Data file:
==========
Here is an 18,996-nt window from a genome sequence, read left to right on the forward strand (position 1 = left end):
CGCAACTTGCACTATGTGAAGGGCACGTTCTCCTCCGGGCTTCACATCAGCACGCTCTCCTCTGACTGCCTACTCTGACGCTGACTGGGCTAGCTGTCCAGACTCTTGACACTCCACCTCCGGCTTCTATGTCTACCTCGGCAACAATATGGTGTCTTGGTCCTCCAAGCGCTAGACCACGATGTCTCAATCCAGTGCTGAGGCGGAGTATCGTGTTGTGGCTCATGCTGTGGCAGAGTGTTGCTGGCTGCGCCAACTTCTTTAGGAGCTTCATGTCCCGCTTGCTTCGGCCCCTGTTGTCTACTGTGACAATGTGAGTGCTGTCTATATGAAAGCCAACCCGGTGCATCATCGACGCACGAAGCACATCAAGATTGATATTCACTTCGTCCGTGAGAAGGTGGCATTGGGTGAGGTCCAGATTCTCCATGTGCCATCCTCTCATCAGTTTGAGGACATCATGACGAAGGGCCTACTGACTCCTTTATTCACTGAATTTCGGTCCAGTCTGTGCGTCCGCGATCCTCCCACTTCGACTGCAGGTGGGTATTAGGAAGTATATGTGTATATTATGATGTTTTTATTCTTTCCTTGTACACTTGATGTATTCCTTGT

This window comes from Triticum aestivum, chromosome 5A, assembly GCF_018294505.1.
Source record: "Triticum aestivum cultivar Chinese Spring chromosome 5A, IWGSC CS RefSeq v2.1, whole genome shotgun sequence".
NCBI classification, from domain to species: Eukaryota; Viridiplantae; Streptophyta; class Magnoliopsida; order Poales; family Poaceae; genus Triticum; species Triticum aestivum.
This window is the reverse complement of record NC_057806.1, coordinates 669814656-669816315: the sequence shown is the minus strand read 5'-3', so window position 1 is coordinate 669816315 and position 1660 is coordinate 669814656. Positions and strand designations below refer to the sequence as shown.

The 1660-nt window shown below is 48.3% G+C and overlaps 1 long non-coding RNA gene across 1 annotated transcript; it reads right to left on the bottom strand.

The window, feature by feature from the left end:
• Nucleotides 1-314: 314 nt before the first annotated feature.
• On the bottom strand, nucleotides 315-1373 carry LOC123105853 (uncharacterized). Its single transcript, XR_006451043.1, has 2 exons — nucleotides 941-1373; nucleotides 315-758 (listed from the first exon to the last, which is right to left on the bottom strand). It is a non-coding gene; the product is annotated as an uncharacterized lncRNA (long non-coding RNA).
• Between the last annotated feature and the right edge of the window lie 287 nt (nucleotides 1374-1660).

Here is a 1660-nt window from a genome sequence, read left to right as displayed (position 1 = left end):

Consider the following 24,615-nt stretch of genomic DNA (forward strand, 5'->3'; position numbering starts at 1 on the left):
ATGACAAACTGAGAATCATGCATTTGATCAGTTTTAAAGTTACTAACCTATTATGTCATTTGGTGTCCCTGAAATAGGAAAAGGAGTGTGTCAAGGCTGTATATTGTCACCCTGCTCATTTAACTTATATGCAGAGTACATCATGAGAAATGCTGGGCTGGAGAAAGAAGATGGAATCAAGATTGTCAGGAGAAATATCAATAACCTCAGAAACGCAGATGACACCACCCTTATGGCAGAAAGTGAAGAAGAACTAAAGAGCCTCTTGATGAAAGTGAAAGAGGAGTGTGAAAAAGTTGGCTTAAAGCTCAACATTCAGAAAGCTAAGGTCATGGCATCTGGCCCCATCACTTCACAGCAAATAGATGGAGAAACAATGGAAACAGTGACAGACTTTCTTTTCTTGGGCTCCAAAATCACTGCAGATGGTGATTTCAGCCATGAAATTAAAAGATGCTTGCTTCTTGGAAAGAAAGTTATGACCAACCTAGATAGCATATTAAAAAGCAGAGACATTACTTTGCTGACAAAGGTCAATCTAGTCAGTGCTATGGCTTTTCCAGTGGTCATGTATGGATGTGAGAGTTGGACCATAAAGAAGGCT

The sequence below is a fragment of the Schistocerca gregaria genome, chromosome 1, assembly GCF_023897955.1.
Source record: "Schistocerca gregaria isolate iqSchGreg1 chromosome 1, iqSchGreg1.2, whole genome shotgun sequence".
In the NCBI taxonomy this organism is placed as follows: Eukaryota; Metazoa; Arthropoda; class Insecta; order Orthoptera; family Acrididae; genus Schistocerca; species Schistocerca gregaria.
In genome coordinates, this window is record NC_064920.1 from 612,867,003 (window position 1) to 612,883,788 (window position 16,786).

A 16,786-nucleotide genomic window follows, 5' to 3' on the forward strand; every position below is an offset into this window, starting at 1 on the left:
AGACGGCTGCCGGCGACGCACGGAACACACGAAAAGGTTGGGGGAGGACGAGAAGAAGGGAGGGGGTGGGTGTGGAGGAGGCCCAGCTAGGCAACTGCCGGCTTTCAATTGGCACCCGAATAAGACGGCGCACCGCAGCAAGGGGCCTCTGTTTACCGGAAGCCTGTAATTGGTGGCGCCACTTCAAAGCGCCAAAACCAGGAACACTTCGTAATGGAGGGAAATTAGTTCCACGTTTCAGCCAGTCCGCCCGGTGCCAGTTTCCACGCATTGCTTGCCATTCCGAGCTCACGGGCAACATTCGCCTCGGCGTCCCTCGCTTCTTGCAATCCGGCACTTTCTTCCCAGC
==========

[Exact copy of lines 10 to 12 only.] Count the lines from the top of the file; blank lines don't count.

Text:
• On the bottom strand, nucleotides 315-1373 carry LOC123105853 (uncharacterized). Its single transcript, XR_006451043.1, has 2 exons — nucleotides 941-1373; nucleotides 315-758 (listed from the first exon to the last, which is right to left on the bottom strand). It is a non-coding gene; the product is annotated as an uncharacterized lncRNA (long non-coding RNA).
• Between the last annotated feature and the right edge of the window lie 287 nt (nucleotides 1374-1660).

Here is a 1660-nt window from a genome sequence, read left to right as displayed (position 1 = left end):